Internet Marketing Ninjas Blog

Google’s Top 10 Choices for Search Results.

A really late night post (was thinking about this on drive home from work…now it’s 2:20 am)….

When you run a search at Google, and are fed the top 10 results, you are commonly given these types of sites listed back.  

Overall, the average age of the sites in the top will be 6 years old, and a site newer than 2 years old is very rare. Your chances of seeing a site less than 1 year old in the top 10 of any phrase (that’s searched even a little) will be 1 in 1000. 

  1. The College Paper top 10 Listing (.edu’s). That .edu link that might not have much to do with the topic, but Google will serve you the best it can find from a college site. 
  2. The Government Paper top 10 listing (.gov’s). Again, might not have too much to do with the keyword phrase, but is best they can find from the government.
  3. The site that has lots of edu’s and some .gov’s linking to it. Googles best guess as to who has the highest "trust rank".
  4. A huge site’s subpage on your topic. It’s that sub page PR 0 or PR 2 page of a site that has 1,000,000+ pages, and the homepage is a PR8 –  examples are Amazon, Yahoo directory page, shopping.com, etc.
  5. The old page which hasn’t changed in 5 years. With a backlink history of slow and steady link growth.
  6. Pages from sites that have historically held top positions, and change their content on the pages on a regular basis (Fresh newsy stuff).
  7. New pages from old established sites (looks fresh) – they fade in and out of rankings.
  8. Sub pages of old established sites that just got a bunch of backlinks which co incided with new content on that page. (looks like hot news).
  9. The old sites that keeps updating and keep getting new links (the authority)
  10. The spam site that won’t be around next month.

I think that for most searches, the top 10 will consist mostly of these types of pages. I think Google does this on purpose to show a variety of Types of pages to the user.

If you’re targeting a phrase, you should start by figuring what type of result your site will be, and what it’s role is in the top 10, and who you’re "real" and "direct" competitor is and what it will take to replace them.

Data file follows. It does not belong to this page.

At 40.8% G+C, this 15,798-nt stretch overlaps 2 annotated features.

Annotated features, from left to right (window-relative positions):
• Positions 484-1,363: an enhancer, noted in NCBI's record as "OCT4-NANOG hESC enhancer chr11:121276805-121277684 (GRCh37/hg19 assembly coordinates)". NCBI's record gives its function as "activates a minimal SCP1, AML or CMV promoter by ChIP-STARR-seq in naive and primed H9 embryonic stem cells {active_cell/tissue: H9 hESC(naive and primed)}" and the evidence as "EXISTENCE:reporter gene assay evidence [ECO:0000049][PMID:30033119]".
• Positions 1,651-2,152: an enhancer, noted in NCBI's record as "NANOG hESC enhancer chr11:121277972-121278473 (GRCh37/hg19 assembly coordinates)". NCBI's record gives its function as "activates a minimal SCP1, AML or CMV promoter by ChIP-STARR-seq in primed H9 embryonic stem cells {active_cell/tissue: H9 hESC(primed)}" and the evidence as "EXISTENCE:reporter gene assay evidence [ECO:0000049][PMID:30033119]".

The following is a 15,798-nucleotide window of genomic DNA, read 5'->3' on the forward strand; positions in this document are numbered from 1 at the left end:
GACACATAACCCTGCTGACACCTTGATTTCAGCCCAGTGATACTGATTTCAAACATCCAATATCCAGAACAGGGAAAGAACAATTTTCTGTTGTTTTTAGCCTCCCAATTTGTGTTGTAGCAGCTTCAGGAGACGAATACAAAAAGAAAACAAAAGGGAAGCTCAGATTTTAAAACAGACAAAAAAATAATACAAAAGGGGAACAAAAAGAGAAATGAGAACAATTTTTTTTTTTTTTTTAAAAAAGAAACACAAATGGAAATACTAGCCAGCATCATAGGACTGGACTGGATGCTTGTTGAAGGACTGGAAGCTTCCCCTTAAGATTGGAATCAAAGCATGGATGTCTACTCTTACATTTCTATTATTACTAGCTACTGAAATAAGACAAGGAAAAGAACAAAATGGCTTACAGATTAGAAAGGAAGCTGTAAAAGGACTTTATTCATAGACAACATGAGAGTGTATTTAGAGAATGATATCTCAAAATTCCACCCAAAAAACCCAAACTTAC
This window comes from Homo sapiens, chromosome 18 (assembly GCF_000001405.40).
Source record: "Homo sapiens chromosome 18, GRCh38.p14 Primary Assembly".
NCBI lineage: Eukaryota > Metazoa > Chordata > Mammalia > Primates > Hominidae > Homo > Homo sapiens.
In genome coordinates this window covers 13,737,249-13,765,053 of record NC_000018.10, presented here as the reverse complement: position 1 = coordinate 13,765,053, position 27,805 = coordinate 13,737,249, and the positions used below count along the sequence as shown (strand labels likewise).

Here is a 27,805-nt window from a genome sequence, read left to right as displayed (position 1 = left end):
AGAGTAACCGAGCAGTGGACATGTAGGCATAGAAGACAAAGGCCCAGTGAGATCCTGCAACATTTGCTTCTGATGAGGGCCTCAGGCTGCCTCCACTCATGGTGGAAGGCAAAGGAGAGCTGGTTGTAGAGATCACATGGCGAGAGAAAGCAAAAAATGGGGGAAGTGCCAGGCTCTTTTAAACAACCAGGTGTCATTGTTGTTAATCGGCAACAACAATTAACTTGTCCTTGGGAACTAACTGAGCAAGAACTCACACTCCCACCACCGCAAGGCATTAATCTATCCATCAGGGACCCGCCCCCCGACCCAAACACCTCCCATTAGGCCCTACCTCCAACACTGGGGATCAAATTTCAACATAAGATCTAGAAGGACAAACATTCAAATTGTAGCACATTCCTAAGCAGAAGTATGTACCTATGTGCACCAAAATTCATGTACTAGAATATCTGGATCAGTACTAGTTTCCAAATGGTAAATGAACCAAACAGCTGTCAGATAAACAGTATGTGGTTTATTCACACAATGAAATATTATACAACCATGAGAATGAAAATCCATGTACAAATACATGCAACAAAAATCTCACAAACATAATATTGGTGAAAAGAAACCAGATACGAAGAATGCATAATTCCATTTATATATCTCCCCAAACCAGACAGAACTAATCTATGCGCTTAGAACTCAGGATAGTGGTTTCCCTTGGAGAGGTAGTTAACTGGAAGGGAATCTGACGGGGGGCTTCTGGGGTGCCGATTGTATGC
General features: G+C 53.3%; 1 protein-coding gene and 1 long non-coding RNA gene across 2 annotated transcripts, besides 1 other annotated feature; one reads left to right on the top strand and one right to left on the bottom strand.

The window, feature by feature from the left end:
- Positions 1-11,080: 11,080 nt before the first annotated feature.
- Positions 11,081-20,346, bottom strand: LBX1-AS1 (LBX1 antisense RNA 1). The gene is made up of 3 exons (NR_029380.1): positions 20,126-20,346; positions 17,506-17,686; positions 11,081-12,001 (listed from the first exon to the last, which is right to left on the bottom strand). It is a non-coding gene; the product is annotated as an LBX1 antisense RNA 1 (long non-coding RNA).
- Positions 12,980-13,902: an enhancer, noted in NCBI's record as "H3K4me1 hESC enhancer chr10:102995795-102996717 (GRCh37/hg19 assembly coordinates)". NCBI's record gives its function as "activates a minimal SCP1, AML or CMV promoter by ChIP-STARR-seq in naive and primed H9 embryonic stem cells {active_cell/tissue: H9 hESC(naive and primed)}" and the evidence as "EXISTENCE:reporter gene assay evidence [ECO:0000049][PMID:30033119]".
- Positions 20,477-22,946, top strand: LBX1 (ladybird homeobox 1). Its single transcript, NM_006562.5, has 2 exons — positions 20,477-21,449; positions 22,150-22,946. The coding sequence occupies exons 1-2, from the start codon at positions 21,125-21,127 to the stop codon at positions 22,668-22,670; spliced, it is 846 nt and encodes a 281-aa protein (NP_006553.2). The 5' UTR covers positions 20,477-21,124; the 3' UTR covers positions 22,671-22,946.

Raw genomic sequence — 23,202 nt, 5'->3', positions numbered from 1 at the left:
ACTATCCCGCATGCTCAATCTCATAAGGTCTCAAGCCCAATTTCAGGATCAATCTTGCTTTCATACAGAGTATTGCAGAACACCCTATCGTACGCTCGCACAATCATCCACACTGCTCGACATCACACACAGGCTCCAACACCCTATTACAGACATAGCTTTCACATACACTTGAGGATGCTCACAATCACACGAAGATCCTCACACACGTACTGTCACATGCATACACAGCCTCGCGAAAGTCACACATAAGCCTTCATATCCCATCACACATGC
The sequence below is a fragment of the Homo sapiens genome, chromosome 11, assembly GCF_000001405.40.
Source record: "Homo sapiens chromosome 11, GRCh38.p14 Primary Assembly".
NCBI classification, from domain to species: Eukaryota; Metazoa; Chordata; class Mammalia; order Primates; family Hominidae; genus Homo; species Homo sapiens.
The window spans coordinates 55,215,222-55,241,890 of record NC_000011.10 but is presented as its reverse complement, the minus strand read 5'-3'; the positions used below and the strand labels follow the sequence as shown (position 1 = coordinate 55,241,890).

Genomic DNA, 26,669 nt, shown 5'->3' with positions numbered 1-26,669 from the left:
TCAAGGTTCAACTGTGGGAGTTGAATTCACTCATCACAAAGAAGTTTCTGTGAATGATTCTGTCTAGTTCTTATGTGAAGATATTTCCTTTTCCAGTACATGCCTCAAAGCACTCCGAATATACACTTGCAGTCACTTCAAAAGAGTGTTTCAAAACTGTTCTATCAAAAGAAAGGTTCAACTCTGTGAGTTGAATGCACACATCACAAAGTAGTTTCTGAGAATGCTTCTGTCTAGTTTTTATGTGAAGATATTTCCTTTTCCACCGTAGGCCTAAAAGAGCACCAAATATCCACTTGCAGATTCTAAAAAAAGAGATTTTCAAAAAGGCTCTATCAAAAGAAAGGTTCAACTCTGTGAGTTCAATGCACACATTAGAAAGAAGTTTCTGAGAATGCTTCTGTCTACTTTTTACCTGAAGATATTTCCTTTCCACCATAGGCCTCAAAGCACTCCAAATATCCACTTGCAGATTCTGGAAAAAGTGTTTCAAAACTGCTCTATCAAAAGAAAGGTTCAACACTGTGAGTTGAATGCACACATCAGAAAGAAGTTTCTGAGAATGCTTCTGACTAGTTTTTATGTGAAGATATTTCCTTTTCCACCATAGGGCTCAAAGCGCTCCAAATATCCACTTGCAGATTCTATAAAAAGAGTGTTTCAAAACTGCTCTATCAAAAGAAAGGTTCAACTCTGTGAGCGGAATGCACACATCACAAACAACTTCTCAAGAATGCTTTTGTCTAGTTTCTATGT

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15 Responses

  1. Pingback: Emad Fanous » Top 10 search results whenever you search in Google
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  4. Pingback: (EMP) E-Marketing Performance » : » How Hard is it to Get Into the Top 10?
  5. Pingback: Jim Boykin’s Internet Marketing Blog » Blog Archive » The first 2 months blogging - feedback?
  6. Yeah, I think about Gooogle and what most people use it for, too.
    (Sometimes I think it’s just a bunch of bullshit.)
    But, you know, whatever.

    Thanks, you’ve been great.

  7. If you clearly identify all of the possible word combinations, acronyms, semantic word stems and mix up the chronology when building links, you can essentially dominate thousands of searches from gaining traction from the long tail of search.

    Add specific exact match link building to get a specific leg up in the SERPs and presto, achieving top 10 rankings become as common as sending an email. Take for example our website, it is only 1 year old, and we have over 4000 unique search compatible keywords. While most struggle to get out of the sandbox, we were ranking in multiple top 10 results, all as a result of authority and content development and using a diverse base of Class C-IP’s to get the juice.

    Once you got it, everything you publish goes straight to the top.

  8. I just followed today’s post back to this 2-year old post. You really think this is still true? I am not sure I believe the college paper one any more. And thankfully, it seems spam sites are turning up less and less.

  9. I didn’t realize that age was such a factor. This is also helpful because I wasn’t sure if they liked .edu’s or .gov’s better. Is a page that is frequently updated better than one that is stagnant. I know that sites that are updated regularly are better than ones that aren’t but does that also apply to individual pages?

  10. Think about it. If it were up to you to write the algorithm that weeded out junk, would it not be logical to look at domain age, who is info, .edu , .gov links and other similar characteristics at least in part for determining rank. Over time, cheap little tactical approaches will be stifled… and quality links will hold more and more weight.

    For thoughts on how to get links from .edu – try your college alumni site, they often post profiles of alumni and would be glad to give you a link. How about designing a few free websites for some local schools and government agencies and asking for a link in return – very altruistic and “not evil”, which should be supported long term by the mother ship.

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